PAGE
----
The sponsor of the Protection from Internet Falsehoods and Manipulations Bill, also known as anti-social media bill, Senator Sani Musa, has refuted allegations of plagiarism levelled against him.
on Sunday defended the allegations of plagiarism levelled against him.
Musa, took to his twitter handle @Sani313Movement, to defend the bill, and he pointed out the similarity between his draft bill and the Singaporean Statute on the same subject was in order.
A copy of the Singaporean legislation on the same subject matter, which surfaced on social media on Saturday, revealed that the title and most of the contents of Musa’s bill currently undergoing debate at the National Assembly were the same.
Reacting to the development, commentators on various Social media platforms alleged that the Senator’s bill was plagiarised from an Act that was recently signed into law by the Government of Singapore.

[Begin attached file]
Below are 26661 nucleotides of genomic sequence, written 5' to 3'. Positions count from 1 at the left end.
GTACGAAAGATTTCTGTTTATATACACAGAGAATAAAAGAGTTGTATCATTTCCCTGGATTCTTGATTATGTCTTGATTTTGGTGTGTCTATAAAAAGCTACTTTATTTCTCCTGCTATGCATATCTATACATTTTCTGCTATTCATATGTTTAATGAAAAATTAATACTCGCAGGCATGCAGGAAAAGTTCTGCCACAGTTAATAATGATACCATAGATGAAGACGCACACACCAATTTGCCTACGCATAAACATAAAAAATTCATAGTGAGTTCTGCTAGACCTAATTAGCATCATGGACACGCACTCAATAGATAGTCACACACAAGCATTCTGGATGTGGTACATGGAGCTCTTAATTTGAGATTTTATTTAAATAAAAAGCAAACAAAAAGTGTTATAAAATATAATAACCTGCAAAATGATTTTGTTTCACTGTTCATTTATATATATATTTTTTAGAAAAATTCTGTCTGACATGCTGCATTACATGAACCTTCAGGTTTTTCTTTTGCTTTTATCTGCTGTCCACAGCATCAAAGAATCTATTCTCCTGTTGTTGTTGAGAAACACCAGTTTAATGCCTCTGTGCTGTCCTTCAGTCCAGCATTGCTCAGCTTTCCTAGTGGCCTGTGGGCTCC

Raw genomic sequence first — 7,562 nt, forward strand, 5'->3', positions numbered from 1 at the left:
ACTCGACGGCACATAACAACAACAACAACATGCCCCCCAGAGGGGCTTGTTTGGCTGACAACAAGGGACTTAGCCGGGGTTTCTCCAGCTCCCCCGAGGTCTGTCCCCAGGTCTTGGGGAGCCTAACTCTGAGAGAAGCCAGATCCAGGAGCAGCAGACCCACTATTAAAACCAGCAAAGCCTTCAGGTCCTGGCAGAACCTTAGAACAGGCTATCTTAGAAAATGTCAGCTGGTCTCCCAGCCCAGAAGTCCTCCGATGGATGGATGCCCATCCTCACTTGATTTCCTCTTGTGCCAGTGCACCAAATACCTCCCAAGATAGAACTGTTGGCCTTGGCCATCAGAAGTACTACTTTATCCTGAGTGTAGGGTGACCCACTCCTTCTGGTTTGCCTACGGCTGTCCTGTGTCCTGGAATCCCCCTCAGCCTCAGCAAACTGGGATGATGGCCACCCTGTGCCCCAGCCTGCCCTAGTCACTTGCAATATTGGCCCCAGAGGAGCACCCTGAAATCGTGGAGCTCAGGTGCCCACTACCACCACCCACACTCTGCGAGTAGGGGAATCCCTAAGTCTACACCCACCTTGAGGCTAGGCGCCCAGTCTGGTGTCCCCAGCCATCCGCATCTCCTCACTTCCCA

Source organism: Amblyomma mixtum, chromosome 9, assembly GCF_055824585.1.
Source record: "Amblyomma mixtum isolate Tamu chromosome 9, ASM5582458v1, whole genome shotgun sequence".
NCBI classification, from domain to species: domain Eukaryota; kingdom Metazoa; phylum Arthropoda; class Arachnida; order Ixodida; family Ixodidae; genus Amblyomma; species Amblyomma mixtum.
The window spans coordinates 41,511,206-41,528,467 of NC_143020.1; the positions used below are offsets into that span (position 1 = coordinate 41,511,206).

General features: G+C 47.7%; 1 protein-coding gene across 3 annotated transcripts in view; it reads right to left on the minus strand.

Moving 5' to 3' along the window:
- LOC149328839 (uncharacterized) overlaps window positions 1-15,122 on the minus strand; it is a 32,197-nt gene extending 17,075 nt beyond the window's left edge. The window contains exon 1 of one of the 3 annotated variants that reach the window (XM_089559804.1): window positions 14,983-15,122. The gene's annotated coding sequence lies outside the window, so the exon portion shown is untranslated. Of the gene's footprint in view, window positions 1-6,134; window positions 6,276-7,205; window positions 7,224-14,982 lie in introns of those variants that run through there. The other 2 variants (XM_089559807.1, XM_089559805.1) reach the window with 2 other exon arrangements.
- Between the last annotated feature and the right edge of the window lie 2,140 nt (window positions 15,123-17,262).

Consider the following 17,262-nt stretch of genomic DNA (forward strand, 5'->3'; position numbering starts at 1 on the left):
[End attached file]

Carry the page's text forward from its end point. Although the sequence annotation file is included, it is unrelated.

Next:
A video broadcast, released by Frederick Odorige of the Global Coalition for Security Democracy, stated that the title of the bill was copied from the ‘Protection from Online Falsehoods and Manipulation Act 2019’ of the Republic of Singapore.
He said the Act was passed by the Singaporean Parliament on May 8, 2019 and assented to by President Halimah Yacob on June 3, 2019.
Concerning the title of the bill, Odorige alleged that Musa “ingeniously substituted the word ‘online’ as used by the Parliament of Singapore for ‘Internet.’”
The other parts of the title and most of the other contents of the bill, according to him, were exactly the same as that of the Singaporeans.
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